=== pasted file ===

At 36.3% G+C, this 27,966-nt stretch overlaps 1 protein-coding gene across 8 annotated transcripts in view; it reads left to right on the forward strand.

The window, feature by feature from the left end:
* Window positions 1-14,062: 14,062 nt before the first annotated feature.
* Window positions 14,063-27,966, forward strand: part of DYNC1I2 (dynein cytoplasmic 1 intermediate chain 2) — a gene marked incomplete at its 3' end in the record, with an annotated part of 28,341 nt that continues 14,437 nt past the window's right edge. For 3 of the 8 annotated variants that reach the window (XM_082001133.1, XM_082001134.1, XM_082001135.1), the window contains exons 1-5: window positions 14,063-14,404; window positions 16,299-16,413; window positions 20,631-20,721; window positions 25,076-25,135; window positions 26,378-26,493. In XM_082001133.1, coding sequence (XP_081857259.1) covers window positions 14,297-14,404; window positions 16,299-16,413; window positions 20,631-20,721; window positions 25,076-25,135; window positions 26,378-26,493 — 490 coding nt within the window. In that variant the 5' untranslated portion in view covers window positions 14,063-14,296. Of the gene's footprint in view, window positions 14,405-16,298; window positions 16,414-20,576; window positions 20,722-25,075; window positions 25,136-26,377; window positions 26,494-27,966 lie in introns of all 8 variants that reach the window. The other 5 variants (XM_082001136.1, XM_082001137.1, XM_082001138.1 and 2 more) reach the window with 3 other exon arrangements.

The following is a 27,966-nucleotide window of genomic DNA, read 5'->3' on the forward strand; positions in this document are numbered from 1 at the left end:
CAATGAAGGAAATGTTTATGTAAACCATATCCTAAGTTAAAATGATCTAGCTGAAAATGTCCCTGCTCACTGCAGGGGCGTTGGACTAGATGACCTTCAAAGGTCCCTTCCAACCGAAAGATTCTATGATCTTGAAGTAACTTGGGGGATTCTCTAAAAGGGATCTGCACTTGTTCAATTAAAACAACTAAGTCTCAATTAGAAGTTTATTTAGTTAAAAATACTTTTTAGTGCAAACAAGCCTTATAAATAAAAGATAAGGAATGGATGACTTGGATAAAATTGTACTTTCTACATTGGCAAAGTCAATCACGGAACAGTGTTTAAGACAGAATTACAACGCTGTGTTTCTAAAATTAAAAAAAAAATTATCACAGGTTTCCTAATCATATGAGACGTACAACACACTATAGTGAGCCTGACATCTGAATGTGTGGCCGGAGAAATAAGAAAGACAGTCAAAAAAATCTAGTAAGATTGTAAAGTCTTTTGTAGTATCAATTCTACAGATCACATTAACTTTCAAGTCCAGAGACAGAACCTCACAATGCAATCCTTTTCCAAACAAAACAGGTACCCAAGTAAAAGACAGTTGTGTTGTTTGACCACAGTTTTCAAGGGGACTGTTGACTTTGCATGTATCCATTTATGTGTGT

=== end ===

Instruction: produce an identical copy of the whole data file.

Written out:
At 36.3% G+C, this 27,966-nt stretch overlaps 1 protein-coding gene across 8 annotated transcripts in view; it reads left to right on the forward strand.

The window, feature by feature from the left end:
* Window positions 1-14,062: 14,062 nt before the first annotated feature.
* Window positions 14,063-27,966, forward strand: part of DYNC1I2 (dynein cytoplasmic 1 intermediate chain 2) — a gene marked incomplete at its 3' end in the record, with an annotated part of 28,341 nt that continues 14,437 nt past the window's right edge. For 3 of the 8 annotated variants that reach the window (XM_082001133.1, XM_082001134.1, XM_082001135.1), the window contains exons 1-5: window positions 14,063-14,404; window positions 16,299-16,413; window positions 20,631-20,721; window positions 25,076-25,135; window positions 26,378-26,493. In XM_082001133.1, coding sequence (XP_081857259.1) covers window positions 14,297-14,404; window positions 16,299-16,413; window positions 20,631-20,721; window positions 25,076-25,135; window positions 26,378-26,493 — 490 coding nt within the window. In that variant the 5' untranslated portion in view covers window positions 14,063-14,296. Of the gene's footprint in view, window positions 14,405-16,298; window positions 16,414-20,576; window positions 20,722-25,075; window positions 25,136-26,377; window positions 26,494-27,966 lie in introns of all 8 variants that reach the window. The other 5 variants (XM_082001136.1, XM_082001137.1, XM_082001138.1 and 2 more) reach the window with 3 other exon arrangements.

The following is a 27,966-nucleotide window of genomic DNA, read 5'->3' on the forward strand; positions in this document are numbered from 1 at the left end:
CAATGAAGGAAATGTTTATGTAAACCATATCCTAAGTTAAAATGATCTAGCTGAAAATGTCCCTGCTCACTGCAGGGGCGTTGGACTAGATGACCTTCAAAGGTCCCTTCCAACCGAAAGATTCTATGATCTTGAAGTAACTTGGGGGATTCTCTAAAAGGGATCTGCACTTGTTCAATTAAAACAACTAAGTCTCAATTAGAAGTTTATTTAGTTAAAAATACTTTTTAGTGCAAACAAGCCTTATAAATAAAAGATAAGGAATGGATGACTTGGATAAAATTGTACTTTCTACATTGGCAAAGTCAATCACGGAACAGTGTTTAAGACAGAATTACAACGCTGTGTTTCTAAAATTAAAAAAAAAATTATCACAGGTTTCCTAATCATATGAGACGTACAACACACTATAGTGAGCCTGACATCTGAATGTGTGGCCGGAGAAATAAGAAAGACAGTCAAAAAAATCTAGTAAGATTGTAAAGTCTTTTGTAGTATCAATTCTACAGATCACATTAACTTTCAAGTCCAGAGACAGAACCTCACAATGCAATCCTTTTCCAAACAAAACAGGTACCCAAGTAAAAGACAGTTGTGTTGTTTGACCACAGTTTTCAAGGGGACTGTTGACTTTGCATGTATCCATTTATGTGTGT